Hidden inequalities: the gendered labour of women on micro-tasking platforms

Around the world, myriad workers perform data tasks on online labour platforms to fuel the digital economy. Mostly short, repetitive and little paid, these so-called ‘micro-tasks’ include for example labelling objects in images, classifying tweets, recording utterances, and transcribing audio files – notably to satisfy the data appetite of today’s fast-growing artificial intelligence industry. While casualization of labour and low pay have attracted sharp criticisms against these platforms, they appear gender-blind and accessible even to people with basic skills. Women with care or household duties may particularly benefit from the time flexibility and the possibility to work from home that platforms offer. So, are these new labour arrangements gender equalizers after all?

In a new paper co-authored with Marion Coville, Clément Le Ludec and Antonio A. Casilli, we demonstrate that this new form of online labour fails to fill gender gaps, and may even exacerbate them. We proceed in three steps. First, we show that legacy inequalities in the professional and domestic spheres turn platform-mediated micro-tasking into a ‘third shift’ that adds to already heavy schedules. Both working fathers and working mothers experience it, but the structure of the other two shifts affects their experience. Looking at their time use, it turns out that men dedicate long and uninterrupted slots of time to each activity: their main job, their share of household duties, leisure and micro-work. They tend to do all micro-tasks in a row, usually at night after work or in the morning before starting. Instead, women have more fragmented schedules, and micro-work during short breaks, here and there, eating into their leisure time. This is one reason why they earn less on platforms: they have short slots of time available, so they cannot search for better-paid tasks, and just content themselves with whatever is available at that moment.

Time use of typical female (left) and male (right), micro-workers, both of whom have a main job in addition to platform micro-tasks, and dependent children.

Second, we submit that the human capital of male and female data workers differ, with women less likely to have received training in science and technology fields.

Highest educational qualification (left) and discipline of specialization (right) of men and women micro-workers. Data collected in France, 2018 (n = 908).

Third, their social capital differs: using a position generator instrument to capture workers’ access to the informational and support resources that may come from contacts with people in different occupations, we show that women have fewer ties to digital-related professionals who could provide them with knowledge and advice to successfully navigate the platform world.

Gender assortativity index for each occupation in the 48-item position generator that measures respondents’ social capital. Each panel represents respondents’ choices, ordered from lowest (negative) to highest (positive) degree of similarity. Top panel: female respondents, bottom panel: male respondents. The bars corresponding to digital and computing occupations are hatched.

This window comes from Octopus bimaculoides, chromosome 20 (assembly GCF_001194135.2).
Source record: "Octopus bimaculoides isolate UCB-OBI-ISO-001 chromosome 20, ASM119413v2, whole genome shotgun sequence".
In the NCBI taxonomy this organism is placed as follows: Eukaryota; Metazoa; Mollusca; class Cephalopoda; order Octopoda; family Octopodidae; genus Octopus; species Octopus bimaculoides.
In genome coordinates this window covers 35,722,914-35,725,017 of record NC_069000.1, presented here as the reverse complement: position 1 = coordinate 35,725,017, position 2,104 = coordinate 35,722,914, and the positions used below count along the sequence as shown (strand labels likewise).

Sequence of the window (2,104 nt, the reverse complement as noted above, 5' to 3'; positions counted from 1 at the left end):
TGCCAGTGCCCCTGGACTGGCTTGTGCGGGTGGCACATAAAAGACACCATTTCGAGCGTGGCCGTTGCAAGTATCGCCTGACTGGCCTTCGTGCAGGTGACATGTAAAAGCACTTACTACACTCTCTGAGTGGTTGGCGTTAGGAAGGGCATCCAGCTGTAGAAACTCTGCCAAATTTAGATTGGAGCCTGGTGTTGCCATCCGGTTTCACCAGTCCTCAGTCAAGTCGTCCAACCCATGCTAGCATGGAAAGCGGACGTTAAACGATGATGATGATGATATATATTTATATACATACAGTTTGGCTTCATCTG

Taken together, these factors leave women with fewer career prospects within a tech-driven workforce, and reproduce relegation of women to lower-level computing work as observed in the history of twentieth-century technology. 

The full paper is available in open access here.

It is part of a full special issue of Internet Policy Review on ‘The gender of the platform economy‘, guest-edited by M. Fuster Morell, R. Espelt and D. Megias.

The visualization of personal networks

I am pleased to co-organize with Vincent Lorant of UCLouvain a special session on “The visualization of personal networks” at the forthcoming INSNA Sunbelt conference (12-16 July 2022, Cairns, Australia, and online).

Personal network data collection methods allow describing the composition and the structure of an individual’s (hereafter ego) social network. This method has been implemented in different domains such as migration, drug use, mental health, aging, education, and social welfare. Over the last years, these data have also been used to provide respondents with visualizations of their personal network, using different algorithms and customizing results through computer assisted data collection. Visualization gives valuable feedback to the respondent, improves data validity and may trigger positive behavioural changes, notably in vulnerable individuals or groups. Yet, visualization is not a free lunch. Recent research has evidenced the ethical dilemmas of providing such feedback to individuals: ego’s social life is being exposed, the researcher may be exposed as well, and such feedback may imply some contractual exchanges or therapeutic implications that require attention.

This session aims to describe the stakes of different visualization approaches to personal networks with different populations. We welcome qualitative and quantitative papers addressing issues related to the implementation of visualization or reports of personal networks in terms of techniques, levels of respondent’s satisfaction with visualization, conditions under which visualization is recommended or discouraged, and effects of the personal network visualization for the respondent.

More information on the conference and the submission process is available here.